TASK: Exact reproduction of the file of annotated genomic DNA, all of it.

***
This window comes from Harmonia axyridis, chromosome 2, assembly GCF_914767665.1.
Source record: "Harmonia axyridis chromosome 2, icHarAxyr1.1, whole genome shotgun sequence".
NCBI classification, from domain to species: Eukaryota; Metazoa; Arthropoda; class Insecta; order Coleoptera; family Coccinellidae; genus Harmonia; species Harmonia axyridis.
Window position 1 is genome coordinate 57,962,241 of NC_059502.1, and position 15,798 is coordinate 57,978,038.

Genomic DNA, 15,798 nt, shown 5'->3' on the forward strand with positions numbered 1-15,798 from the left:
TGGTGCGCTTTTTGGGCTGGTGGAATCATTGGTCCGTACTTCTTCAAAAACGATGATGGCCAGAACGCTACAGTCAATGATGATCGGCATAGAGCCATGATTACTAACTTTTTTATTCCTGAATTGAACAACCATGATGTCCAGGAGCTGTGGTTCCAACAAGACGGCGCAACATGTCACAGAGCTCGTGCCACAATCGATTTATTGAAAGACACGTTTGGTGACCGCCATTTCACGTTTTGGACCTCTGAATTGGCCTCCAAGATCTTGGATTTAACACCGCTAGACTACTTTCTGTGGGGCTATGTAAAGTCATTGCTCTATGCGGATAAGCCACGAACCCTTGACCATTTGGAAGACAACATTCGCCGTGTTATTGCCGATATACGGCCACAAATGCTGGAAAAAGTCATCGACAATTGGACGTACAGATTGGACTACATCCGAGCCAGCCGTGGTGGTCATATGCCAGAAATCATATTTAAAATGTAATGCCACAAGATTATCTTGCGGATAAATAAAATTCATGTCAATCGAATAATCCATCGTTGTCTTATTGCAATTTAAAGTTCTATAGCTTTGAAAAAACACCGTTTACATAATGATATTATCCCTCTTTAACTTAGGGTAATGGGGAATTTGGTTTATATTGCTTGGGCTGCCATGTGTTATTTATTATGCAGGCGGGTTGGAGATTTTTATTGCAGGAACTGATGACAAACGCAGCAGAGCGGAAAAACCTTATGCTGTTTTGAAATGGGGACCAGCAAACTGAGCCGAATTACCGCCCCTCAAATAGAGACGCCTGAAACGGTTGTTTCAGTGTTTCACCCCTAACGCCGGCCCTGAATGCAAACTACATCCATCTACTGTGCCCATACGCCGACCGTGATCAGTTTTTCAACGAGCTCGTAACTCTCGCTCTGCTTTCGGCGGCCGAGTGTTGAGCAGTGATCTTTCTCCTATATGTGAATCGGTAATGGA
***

This window comes from Harmonia axyridis, chromosome 2, assembly GCF_914767665.1.
Source record: "Harmonia axyridis chromosome 2, icHarAxyr1.1, whole genome shotgun sequence".
NCBI classification, from domain to species: Eukaryota; Metazoa; Arthropoda; class Insecta; order Coleoptera; family Coccinellidae; genus Harmonia; species Harmonia axyridis.
Window position 1 is genome coordinate 57,962,241 of NC_059502.1, and position 15,798 is coordinate 57,978,038.

Genomic DNA, 15,798 nt, shown 5'->3' on the forward strand with positions numbered 1-15,798 from the left:
TGGTGCGCTTTTTGGGCTGGTGGAATCATTGGTCCGTACTTCTTCAAAAACGATGATGGCCAGAACGCTACAGTCAATGATGATCGGCATAGAGCCATGATTACTAACTTTTTTATTCCTGAATTGAACAACCATGATGTCCAGGAGCTGTGGTTCCAACAAGACGGCGCAACATGTCACAGAGCTCGTGCCACAATCGATTTATTGAAAGACACGTTTGGTGACCGCCATTTCACGTTTTGGACCTCTGAATTGGCCTCCAAGATCTTGGATTTAACACCGCTAGACTACTTTCTGTGGGGCTATGTAAAGTCATTGCTCTATGCGGATAAGCCACGAACCCTTGACCATTTGGAAGACAACATTCGCCGTGTTATTGCCGATATACGGCCACAAATGCTGGAAAAAGTCATCGACAATTGGACGTACAGATTGGACTACATCCGAGCCAGCCGTGGTGGTCATATGCCAGAAATCATATTTAAAATGTAATGCCACAAGATTATCTTGCGGATAAATAAAATTCATGTCAATCGAATAATCCATCGTTGTCTTATTGCAATTTAAAGTTCTATAGCTTTGAAAAAACACCGTTTACATAATGATATTATCCCTCTTTAACTTAGGGTAATGGGGAATTTGGTTTATATTGCTTGGGCTGCCATGTGTTATTTATTATGCAGGCGGGTTGGAGATTTTTATTGCAGGAACTGATGACAAACGCAGCAGAGCGGAAAAACCTTATGCTGTTTTGAAATGGGGACCAGCAAACTGAGCCGAATTACCGCCCCTCAAATAGAGACGCCTGAAACGGTTGTTTCAGTGTTTCACCCCTAACGCCGGCCCTGAATGCAAACTACATCCATCTACTGTGCCCATACGCCGACCGTGATCAGTTTTTCAACGAGCTCGTAACTCTCGCTCTGCTTTCGGCGGCCGAGTGTTGAGCAGTGATCTTTCTCCTATATGTGAATCGGTAATGGA